Europe can avoid Japan errors, says Rob Arnott of Research Affiliates
Rob Arnott, founder of Research Affiliates, warns that Europe looks increasingly like Japan.
Lukas Sustala: You warn about the three Ds: Debt, Deficits and Demography. Do we need to be afraid?
Rob Arnott (pictured): No, just prepared. Our economies have lived through a demographic sweet spot thanks to the baby boomers. That has supported growth and capital markets for decades. People in their 30s and 40s invest and save and thus support asset prices, whereas older societies divest. Today, Europe looks increasingly like Japan in the 1990s. This is not a catastrophe, but you need to be prepared for it.
LS: Will European capital markets repeat Japan’s experience?
RA: That need not be the case. Japan started with dividend yields that were a lot lower than the ones of European companies. At the top of the stock market bubble in Japan the dividend yield amounted to just 0.4%. In Europe it is currently a multiple of that. That helps a lot.
But it is likely that GDP growth will be disappointing going forward, so the 3% yield we see today will be expected return. That will double your money every 20 years, in real terms. That is not bad.
LS: In this lower yield environment, will costs of investment products matter more than ever?
RA: We are seeing growing fee pressure on aggregate fees from the growing role of indexation. If people just want to buy the market, and not buy hope or a perception of skill of a manager, they will get an index.
Remember, when people buy an investment product, they are not buying performance. Performance is the past. The future returns are unknown. So they are buying hope.
LS: How much hope do investors need to invest in fundamental indices?
RA: (laughs) Only a bit. It is a very inexpensive way to earn, what was, historically of course, a very strong alpha. It is true, people are buying hope, but they are not paying a lot extra for it. Fundamental indexes don’t weight companies by their market capitalisation, but by how big their business is.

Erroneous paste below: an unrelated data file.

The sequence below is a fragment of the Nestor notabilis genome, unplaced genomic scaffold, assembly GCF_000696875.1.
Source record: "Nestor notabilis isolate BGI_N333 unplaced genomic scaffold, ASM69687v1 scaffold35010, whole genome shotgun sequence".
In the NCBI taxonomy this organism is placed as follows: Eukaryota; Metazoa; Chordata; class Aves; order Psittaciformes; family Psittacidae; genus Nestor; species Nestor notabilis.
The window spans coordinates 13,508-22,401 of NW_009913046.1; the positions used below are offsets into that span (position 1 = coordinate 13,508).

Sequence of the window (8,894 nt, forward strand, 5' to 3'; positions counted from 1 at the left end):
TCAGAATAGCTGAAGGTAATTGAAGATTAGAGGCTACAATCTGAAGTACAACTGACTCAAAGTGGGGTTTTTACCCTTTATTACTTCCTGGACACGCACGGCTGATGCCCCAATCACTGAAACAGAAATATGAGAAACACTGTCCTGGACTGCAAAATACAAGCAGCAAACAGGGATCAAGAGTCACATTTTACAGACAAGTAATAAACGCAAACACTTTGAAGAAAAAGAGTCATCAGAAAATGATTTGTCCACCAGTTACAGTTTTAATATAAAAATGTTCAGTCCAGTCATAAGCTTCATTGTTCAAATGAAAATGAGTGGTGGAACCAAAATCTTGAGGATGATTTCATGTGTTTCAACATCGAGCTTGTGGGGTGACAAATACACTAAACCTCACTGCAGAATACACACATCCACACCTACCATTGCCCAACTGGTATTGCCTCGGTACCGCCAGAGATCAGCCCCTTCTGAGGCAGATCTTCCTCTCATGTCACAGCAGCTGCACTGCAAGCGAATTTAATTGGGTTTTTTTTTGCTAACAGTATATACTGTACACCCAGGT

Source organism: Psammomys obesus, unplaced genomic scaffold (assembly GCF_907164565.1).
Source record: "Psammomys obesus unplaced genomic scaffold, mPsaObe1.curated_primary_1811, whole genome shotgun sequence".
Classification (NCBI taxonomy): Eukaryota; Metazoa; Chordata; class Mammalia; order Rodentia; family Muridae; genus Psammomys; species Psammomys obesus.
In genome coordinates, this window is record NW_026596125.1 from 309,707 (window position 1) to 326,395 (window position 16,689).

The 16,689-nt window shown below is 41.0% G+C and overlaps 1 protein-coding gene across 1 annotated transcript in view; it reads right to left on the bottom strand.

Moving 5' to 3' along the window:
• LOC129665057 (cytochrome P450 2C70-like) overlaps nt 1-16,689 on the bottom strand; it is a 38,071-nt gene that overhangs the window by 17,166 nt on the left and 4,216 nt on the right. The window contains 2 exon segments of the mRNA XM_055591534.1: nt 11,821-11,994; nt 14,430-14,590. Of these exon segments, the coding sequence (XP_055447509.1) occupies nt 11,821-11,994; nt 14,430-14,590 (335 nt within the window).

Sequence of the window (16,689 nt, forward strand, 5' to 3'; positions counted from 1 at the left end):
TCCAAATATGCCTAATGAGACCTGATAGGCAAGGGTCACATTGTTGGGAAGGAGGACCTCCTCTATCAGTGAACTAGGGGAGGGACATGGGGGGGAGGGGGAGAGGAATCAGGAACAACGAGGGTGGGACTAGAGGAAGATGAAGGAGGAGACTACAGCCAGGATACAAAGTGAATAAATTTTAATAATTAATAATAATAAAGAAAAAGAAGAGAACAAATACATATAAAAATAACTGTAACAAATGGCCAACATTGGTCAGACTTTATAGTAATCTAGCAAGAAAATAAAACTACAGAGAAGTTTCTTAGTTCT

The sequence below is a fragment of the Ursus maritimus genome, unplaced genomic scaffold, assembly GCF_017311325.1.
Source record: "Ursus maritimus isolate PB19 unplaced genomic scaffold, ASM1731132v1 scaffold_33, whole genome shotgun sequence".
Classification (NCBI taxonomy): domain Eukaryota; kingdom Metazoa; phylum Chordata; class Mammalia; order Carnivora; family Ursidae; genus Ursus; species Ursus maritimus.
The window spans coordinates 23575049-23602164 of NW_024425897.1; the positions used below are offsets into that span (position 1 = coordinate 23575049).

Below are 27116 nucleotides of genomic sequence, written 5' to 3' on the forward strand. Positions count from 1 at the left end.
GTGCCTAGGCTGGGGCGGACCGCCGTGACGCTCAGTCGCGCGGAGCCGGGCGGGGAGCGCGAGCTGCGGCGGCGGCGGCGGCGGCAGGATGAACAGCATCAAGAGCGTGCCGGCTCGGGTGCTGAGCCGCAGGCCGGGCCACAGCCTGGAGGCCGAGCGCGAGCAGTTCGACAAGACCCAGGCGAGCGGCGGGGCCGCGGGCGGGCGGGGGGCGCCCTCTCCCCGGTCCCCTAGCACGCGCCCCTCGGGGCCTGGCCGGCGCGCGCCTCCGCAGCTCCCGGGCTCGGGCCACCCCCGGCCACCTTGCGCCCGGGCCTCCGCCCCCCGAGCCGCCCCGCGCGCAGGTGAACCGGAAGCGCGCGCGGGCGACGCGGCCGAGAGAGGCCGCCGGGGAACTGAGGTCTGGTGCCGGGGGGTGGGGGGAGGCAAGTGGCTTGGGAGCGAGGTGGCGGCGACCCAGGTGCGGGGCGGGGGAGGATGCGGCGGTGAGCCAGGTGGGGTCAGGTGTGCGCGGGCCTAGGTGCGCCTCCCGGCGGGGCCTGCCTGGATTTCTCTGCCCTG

With cap-weighting, the more expensive a company is, the more you own. We try to avoid these shifting speculations in the market.
LS: How inefficient is the indexation of bond portfolios?
RA: The notion of cap-weighting of bond indices is patently ridiculous. Greece, before its default, had four times the debt of Australia, while Australia had four times the GDP of Greece. This is absurd even before considering the fictitious accounting of governments.
LS: You don’t trust their numbers?
RA: US data, for example, excludes the debt of the government-sponsored entities like Fannie and Freddie, or entitlements obligations. With these included, the debt would be much higher.
LS: Is the over-reliance on Frankfurt and Washington clouding investment decisions?
RA: It is a very dangerous process. People invest less based on fundamentals and care more about the expectation of liquidity. The Fed officially has had a dual mandate for the past 30 years, of full employment and moderate inflation.
Ben Bernanke adopted a third mandate: keep the markets from falling. That will not work because they distort the capital allocation process in a very serious way. The negative real yields on treasury bonds will prove to be especially destructive. The central banks are destroying the savers, but savings are the key driver of any healthy economy.
LS: Stocks have done poorly over the past 15 years compared to bonds. Will this revert?
RA: Relative to government bonds, yes. High-quality sovereign debtors in the developed world will give you a negative real yield. Stocks are priced to give you a positive real return, albeit a small one. But certain segments in the bond markets look very attractive.
It is important not to view bonds as a monolithic asset class. Company debt is more attractive in industrial economies. Emerging market debt is one of the few places that look interesting for long-term investors.
Robert Arnott is the founder and chairman of Research Affiliates.